Archaeologists say a number of ancient sites have already been destroyed along the Lebanese coast to make way for resort developments and this may one of the last that remains of its era. Will it become a rare laboratory for understanding human civilization or another banal concrete hotel with the usual mix of exclusive cabanas and private swimming pools?
I plan to continue researching these questions as part of a crowd-funded investigative reporting project I’m working on with the international journalist network, Press Start. You can support the project here. There is only about a week left to contribute. (Update: the campaign has been extended. You can still contribute!)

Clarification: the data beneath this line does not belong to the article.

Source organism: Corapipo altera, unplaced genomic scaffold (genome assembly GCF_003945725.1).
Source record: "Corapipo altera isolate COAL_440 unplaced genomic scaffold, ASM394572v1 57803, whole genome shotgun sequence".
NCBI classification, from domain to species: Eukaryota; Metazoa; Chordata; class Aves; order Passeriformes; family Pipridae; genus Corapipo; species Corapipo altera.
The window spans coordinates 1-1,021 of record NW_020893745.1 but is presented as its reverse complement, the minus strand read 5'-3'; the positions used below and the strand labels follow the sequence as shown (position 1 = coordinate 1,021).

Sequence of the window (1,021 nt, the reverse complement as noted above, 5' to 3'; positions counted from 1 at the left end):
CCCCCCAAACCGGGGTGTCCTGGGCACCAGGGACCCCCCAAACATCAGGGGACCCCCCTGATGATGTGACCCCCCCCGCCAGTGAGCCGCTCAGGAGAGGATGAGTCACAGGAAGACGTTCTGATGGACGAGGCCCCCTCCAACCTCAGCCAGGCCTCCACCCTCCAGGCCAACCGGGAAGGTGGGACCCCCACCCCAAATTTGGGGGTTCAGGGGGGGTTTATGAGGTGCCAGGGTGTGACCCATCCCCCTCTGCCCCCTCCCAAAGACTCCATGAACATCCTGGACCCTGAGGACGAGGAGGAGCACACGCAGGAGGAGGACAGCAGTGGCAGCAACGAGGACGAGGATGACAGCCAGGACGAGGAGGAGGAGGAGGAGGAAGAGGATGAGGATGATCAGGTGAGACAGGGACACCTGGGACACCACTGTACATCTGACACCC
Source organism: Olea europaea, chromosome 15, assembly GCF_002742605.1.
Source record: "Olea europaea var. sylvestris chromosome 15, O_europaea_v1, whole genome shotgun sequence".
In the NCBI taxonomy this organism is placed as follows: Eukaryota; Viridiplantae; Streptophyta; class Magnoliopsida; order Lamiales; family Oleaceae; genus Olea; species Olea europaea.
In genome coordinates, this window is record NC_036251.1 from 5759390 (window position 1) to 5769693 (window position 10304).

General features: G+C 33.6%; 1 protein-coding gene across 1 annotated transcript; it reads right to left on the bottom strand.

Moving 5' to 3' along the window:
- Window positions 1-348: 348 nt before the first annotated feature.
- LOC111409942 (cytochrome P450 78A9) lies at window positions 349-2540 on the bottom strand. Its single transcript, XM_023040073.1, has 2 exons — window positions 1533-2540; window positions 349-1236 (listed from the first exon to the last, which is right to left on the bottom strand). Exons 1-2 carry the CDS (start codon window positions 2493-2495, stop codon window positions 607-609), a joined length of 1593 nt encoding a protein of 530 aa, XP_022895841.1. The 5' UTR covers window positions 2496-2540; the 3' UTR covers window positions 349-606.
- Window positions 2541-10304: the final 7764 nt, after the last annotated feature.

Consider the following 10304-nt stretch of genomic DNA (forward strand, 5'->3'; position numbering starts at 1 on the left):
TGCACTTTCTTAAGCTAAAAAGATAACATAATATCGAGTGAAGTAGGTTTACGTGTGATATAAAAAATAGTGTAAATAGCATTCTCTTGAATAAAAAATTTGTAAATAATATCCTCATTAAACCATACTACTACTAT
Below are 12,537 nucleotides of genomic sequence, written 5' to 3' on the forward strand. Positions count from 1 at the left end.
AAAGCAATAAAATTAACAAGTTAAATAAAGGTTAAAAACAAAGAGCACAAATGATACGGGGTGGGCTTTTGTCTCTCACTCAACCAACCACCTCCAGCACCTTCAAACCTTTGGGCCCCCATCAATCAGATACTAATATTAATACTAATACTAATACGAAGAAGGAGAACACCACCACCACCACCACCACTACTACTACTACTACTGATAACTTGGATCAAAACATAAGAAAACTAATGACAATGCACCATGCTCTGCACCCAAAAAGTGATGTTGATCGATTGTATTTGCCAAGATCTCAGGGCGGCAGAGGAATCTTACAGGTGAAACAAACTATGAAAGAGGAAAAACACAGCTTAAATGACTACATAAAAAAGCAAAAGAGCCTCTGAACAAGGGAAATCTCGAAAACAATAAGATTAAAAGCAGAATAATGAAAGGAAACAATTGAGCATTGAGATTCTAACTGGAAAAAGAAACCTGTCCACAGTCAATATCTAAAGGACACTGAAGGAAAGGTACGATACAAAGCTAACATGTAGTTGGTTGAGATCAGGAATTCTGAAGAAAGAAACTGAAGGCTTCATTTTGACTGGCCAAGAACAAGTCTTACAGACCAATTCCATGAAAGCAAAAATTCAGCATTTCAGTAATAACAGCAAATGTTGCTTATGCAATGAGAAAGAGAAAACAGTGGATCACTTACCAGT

UPDATE 2: Philip Feghaly, who has identified himself as the owner of the existing resort built near the end of the site (seen in the photo above), has commented on this post saying that his plan is to install prefabricated structures on the part of the archeological site that exists on his property. He says that this decision was part of a compromise reached with the AUB archeological team. Mr. Feghaly says there will be no destruction of the ruins on his portion of the property because the prefabricated homes will not require any digging into the ruins. However there is still concern among both locals and archeologists that if structures are placed on top of the ruins, that the ruins will remain buried and it is not clear how the public may be able to view or experience them. Also, as stated in the post above, there is more than one property owner involved in the land, and locals have told me that other owners are still eyeing the site for hotel development. In short, the fate of the site remains unclear and despite compromises, no solid plans have been presented for how the public will access this priceless piece of human history.